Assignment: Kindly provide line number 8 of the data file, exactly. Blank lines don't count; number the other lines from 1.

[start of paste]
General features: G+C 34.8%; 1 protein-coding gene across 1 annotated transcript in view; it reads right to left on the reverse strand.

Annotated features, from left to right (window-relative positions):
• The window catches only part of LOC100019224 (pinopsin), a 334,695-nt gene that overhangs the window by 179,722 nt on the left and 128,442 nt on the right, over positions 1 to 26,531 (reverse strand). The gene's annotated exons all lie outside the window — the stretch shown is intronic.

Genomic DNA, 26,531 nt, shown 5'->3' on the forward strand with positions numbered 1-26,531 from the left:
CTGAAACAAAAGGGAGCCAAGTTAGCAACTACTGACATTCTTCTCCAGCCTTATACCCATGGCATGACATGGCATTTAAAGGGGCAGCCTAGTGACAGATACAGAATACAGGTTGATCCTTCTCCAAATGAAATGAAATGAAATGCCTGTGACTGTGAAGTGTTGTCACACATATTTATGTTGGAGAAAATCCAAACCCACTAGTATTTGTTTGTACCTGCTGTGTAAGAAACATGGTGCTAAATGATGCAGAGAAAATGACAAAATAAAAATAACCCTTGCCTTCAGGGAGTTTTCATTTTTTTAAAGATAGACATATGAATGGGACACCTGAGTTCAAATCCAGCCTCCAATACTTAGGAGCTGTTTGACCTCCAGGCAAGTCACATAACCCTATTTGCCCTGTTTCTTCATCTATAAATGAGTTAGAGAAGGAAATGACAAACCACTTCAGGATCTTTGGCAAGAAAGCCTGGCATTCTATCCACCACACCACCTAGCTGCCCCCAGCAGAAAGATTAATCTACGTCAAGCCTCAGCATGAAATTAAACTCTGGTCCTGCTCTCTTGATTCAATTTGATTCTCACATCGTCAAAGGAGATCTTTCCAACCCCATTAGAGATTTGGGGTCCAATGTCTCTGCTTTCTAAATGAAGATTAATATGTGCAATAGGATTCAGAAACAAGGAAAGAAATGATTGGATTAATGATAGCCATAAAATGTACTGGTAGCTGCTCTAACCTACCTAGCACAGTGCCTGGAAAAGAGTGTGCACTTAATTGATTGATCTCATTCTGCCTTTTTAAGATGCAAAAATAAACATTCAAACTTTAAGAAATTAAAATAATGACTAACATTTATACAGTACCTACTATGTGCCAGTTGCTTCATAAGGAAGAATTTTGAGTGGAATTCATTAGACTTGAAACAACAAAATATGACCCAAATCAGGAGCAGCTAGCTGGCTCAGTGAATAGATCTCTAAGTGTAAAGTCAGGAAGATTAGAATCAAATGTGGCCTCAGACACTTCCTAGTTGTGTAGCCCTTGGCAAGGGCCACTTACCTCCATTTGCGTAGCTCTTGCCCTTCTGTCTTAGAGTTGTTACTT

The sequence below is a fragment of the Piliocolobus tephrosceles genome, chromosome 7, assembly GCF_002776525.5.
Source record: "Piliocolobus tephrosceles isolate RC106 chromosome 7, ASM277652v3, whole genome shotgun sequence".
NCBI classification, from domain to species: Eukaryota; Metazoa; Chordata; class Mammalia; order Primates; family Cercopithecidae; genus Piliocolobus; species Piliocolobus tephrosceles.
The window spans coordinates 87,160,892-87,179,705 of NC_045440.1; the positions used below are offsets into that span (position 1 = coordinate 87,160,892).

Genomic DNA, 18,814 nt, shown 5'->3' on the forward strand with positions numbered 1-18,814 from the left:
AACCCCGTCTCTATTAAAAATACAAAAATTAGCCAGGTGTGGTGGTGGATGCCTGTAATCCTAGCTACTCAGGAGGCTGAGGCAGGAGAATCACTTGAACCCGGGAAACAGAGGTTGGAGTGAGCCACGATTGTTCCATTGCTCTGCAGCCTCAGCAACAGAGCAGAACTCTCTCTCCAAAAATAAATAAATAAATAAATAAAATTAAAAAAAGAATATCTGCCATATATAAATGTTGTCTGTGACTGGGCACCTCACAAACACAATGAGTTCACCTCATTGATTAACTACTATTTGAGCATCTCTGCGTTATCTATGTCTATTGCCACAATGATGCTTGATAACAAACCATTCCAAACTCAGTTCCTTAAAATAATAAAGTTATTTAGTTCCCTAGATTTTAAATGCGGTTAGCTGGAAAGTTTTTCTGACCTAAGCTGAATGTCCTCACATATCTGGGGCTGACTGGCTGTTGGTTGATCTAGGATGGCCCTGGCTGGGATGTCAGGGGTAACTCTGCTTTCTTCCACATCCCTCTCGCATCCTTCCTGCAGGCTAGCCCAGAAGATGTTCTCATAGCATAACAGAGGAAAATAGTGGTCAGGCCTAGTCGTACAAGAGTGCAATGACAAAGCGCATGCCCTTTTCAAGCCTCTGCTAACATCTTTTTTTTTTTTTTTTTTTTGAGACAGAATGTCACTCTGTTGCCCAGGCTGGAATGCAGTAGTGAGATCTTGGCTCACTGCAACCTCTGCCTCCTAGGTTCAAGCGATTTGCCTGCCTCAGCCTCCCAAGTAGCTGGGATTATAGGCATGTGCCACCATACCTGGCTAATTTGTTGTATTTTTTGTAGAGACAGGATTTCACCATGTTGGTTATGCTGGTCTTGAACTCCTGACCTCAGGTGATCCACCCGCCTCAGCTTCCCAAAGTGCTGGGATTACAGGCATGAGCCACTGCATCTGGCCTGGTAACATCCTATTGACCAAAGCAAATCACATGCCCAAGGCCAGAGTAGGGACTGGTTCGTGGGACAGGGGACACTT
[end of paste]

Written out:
NCBI classification, from domain to species: Eukaryota; Metazoa; Chordata; class Mammalia; order Primates; family Cercopithecidae; genus Piliocolobus; species Piliocolobus tephrosceles.